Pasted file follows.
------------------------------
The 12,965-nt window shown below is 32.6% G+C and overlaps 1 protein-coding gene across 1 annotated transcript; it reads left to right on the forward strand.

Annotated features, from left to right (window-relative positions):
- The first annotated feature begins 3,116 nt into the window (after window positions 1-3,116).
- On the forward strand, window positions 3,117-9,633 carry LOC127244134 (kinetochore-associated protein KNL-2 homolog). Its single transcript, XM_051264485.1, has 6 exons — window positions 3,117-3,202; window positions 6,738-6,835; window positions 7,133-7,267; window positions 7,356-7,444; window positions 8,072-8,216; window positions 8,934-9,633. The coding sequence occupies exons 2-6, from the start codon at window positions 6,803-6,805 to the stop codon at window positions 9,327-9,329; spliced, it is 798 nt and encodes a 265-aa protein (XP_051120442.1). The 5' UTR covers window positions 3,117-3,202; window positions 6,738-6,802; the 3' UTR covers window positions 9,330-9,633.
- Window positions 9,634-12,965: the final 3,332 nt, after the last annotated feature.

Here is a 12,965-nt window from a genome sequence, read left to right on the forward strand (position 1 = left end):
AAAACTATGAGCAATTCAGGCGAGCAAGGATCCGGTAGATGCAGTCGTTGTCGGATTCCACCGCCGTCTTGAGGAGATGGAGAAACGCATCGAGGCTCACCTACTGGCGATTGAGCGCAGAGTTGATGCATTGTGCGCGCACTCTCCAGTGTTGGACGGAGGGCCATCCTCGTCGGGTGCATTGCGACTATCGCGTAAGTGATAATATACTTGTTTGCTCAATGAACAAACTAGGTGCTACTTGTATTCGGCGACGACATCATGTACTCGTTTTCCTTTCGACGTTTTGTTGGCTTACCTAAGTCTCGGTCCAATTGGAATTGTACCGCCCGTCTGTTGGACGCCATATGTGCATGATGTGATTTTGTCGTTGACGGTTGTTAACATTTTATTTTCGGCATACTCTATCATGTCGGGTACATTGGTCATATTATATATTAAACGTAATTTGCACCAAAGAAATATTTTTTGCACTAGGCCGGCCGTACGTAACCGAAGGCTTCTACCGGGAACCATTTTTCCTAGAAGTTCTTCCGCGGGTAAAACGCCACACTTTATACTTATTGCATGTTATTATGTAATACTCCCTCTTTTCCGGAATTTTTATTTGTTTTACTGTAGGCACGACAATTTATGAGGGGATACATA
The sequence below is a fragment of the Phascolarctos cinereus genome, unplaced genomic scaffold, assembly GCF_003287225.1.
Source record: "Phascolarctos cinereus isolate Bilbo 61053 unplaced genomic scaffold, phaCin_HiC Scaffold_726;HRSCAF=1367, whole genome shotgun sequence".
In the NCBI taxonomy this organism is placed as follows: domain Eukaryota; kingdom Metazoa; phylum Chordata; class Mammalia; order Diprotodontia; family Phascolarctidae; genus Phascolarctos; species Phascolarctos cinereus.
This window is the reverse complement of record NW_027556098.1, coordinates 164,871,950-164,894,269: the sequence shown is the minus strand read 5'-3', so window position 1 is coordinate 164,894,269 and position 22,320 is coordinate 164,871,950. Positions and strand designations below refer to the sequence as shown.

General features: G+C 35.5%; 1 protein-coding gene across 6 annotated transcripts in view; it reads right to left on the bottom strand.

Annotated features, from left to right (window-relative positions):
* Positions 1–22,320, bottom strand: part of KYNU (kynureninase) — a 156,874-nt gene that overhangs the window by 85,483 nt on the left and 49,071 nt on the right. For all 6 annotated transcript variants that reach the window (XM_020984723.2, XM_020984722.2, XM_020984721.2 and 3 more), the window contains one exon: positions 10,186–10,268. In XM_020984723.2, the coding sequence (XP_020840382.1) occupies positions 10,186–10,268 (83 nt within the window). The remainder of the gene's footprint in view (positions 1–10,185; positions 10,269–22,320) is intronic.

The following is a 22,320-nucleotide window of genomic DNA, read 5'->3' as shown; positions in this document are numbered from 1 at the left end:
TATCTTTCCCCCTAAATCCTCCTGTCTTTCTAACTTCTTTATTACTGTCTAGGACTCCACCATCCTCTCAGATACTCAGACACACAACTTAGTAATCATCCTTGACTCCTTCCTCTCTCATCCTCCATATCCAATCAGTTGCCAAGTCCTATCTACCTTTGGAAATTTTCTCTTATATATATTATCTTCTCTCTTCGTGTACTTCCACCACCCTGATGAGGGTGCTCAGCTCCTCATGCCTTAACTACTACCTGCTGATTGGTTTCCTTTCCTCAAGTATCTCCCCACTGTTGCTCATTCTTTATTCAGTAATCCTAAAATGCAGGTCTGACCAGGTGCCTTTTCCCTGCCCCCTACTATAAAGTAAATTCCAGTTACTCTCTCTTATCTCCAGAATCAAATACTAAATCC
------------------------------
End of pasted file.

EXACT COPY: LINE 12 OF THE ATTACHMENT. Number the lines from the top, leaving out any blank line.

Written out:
General features: G+C 35.5%; 1 protein-coding gene across 6 annotated transcripts in view; it reads right to left on the bottom strand.